Country Place No More: The Transformation of Bergenfield, New Jersey, 1894-1994

Overview

In this work, Michael J. Birkner relates the history of Bergenfield, New Jersey, from its incorporation as a borough in 1894 to the present. He portrays a bucolic farm village that was eager by the 1880s to join the metropolitan community through a network of railroads and ferries that made travel to and from Manhattan relatively easy and affordable. By the 1920s Bergenfield was known as a lively commuter suburb of New York, its citizenry enjoying the benefits of a modernizing infrastructure and a panoply of ...
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Hardcover Good 0838635741 ** Flat-signed by Michael J. Birkner on front endpaper **; Very Good Minus in a Good dust jacket; Hardcover; 1994, Fairleigh Dickinson University ... Press; Jacket is edgeworn with small edge-tears, otherwise clean and intact (Now fitted with a new, Brodart jacket protector); Clean boards with minor edgewear; Unblemished textblock edges; Pages clean & unmarked; Good binding; This book will be stored and delivered in a sturdy cardboard mailer; Blue-green and black dust jacket with vintage photo, and title in blue-green lettering; 373 pages; "A Country Place No More: The Transformation of Bergenfield, New Jersey, 1894-1994, " by Michael J. Birkner. Read more Show Less

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0838635741 Signed by author on first page. Hardcover with dust jacket. Book is in very nice condition, text is unmarked and pages are tight.

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Overview

In this work, Michael J. Birkner relates the history of Bergenfield, New Jersey, from its incorporation as a borough in 1894 to the present. He portrays a bucolic farm village that was eager by the 1880s to join the metropolitan community through a network of railroads and ferries that made travel to and from Manhattan relatively easy and affordable. By the 1920s Bergenfield was known as a lively commuter suburb of New York, its citizenry enjoying the benefits of a modernizing infrastructure and a panoply of social clubs and civic organizations. Bergenfield's reputation as a community on the rise peaked in the twenties, as population doubled, civic and political leaders exerted influence county-wide, and the borough played a significant role in the agitation for a bridge over the Hudson River. A Country Place No More details the aims and frustrations of a visionary mayor, Charles Grabowski, who championed planning and zoning, public parks, and the benefits of consolidating services with neighboring communities. When Grabowski's political career collapsed in 1929, months before the nation fell into the grip of its worst economic depression, the stage was set for the emergence of a new political system in Bergenfield. Town fathers focused their energies on balancing budgets and promoting growth, while largely ignoring the longer-term implications of rapid residential development. Led by five-term mayor Frank L. Jones and borough attorney Pierce Deamer, the borough put its finances in order and avoided the worst calamities of the Depression era. Bergenfield continued to grow and cemented its reputation as a haven for the modest middle class and upwardly mobile at the beginning of their climb. Once the postwar boom commenced in 1945, Bergenfield's proximity to New York City, combined with the pro-development policies of successive Republican administrations, assured that the once-quiet village would complete its transformation into a bustling, crowded, and ever-mor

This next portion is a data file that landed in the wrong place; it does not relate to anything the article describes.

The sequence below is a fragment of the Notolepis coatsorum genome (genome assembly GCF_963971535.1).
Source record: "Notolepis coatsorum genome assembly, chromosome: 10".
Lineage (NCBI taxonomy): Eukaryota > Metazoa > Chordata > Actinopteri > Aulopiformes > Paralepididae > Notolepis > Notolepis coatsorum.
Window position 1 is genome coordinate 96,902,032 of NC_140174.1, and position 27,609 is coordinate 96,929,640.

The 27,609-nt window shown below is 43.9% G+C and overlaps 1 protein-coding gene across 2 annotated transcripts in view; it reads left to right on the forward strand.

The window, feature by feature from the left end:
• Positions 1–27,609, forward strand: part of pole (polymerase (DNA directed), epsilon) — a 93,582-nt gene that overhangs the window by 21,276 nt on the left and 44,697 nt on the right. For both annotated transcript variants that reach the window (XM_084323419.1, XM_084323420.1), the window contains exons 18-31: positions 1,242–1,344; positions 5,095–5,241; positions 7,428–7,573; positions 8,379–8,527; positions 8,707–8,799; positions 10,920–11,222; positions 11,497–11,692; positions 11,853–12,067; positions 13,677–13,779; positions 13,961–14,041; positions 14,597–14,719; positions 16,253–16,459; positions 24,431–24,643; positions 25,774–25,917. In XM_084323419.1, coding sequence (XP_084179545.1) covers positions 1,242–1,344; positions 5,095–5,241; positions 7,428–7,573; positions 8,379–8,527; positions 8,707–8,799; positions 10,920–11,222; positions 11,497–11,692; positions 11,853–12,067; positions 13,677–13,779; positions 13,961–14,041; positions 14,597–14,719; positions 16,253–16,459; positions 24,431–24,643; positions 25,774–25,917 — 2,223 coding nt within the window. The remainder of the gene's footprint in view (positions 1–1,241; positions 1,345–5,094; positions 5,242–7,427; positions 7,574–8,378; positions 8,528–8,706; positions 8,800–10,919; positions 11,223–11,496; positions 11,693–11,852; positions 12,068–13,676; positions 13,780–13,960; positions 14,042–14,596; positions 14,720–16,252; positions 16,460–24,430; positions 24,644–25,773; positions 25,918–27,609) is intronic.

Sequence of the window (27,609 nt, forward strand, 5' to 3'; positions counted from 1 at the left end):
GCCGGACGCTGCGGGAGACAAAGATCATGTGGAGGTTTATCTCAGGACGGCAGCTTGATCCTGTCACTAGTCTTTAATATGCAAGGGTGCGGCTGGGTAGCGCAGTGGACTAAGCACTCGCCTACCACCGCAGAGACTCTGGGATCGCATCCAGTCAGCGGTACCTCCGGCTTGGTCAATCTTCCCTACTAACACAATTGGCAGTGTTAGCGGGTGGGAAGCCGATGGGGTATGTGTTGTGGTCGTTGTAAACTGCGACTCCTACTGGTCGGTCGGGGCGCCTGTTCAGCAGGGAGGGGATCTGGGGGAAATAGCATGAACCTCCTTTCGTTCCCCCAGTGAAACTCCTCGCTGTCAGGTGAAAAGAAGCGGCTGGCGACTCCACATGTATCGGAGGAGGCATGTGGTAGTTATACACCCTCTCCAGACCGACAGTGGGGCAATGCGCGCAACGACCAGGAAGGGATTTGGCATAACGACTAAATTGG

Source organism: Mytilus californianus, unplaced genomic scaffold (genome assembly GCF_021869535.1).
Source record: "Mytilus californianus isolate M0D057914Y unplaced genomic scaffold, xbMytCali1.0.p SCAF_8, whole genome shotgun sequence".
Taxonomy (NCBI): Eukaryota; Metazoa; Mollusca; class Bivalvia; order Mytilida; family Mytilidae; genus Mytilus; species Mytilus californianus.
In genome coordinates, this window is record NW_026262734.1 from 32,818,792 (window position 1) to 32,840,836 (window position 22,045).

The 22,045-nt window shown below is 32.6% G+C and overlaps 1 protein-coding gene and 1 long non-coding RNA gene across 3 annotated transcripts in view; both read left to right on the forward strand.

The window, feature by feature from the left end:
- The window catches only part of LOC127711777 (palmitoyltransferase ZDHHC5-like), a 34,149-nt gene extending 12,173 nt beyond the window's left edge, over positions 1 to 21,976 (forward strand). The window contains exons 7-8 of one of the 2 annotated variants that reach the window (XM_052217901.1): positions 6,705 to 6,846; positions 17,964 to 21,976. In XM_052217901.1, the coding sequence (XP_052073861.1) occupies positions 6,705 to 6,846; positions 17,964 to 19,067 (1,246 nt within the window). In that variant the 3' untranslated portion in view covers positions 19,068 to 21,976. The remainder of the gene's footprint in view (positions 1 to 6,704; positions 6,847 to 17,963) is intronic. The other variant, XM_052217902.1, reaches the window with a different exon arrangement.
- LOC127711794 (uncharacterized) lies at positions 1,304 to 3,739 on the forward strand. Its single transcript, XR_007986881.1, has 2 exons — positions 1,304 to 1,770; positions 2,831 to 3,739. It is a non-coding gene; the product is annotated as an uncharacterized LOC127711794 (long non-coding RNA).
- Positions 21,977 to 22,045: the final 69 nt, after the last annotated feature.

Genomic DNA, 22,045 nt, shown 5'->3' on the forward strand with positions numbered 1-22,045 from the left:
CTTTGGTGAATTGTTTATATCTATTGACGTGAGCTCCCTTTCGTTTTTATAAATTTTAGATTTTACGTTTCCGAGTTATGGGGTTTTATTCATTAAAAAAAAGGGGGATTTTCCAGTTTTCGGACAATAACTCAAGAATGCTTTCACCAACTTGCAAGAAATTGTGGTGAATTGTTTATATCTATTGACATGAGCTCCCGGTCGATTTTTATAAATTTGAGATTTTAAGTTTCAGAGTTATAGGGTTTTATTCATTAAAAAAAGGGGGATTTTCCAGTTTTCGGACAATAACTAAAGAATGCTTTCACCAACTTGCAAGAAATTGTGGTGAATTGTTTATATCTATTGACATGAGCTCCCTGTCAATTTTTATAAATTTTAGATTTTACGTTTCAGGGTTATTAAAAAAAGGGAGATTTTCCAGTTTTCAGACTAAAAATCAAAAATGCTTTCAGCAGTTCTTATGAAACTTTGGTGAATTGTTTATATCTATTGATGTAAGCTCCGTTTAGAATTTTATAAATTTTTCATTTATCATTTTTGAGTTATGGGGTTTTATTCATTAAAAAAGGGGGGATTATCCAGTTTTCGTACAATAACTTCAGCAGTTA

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Product Details

  • ISBN-13: 9780838635742
  • Publisher: Fairleigh Dickinson University Press
  • Publication date: 7/1/1994
  • Pages: 373

Table of Contents

Preface 11
1 From Farming Village to Commuter Town (1894-1915) 21
2 Building a Modern Community (1915-1924) 51
3 Grand Visions, Harsh Realities (1924-1933) 73
4 Weathering the Storm (1933-1939) 103
5 The Pretty Good War (1939-1945) 128
6 Boom Town (1945-1955) 159
7 The Last Fine Time (1955-1963) 181
8 Coming Apart (1963-1971) 213
9 Toward Urban Suburbia (1971-1987) 237
10 Coping with Crisis, Adapting to New Conditions (1987-1994) 254
Epilogue 272
Appendix A: Bergenfield Library Directors, 1918 to the Present 280
Appendix B: Bergenfield Police Chiefs, 1921 to the Present 281
Appendix C: Houses of Worship in Bergenfield 282
Appendix D: Bergenfield Mayors, 1894 to the Present 284
Appendix E: Bergenfield Fire Department Chiefs, 1904 to the Present 287
Notes 289
Bibliography 350
Index 367
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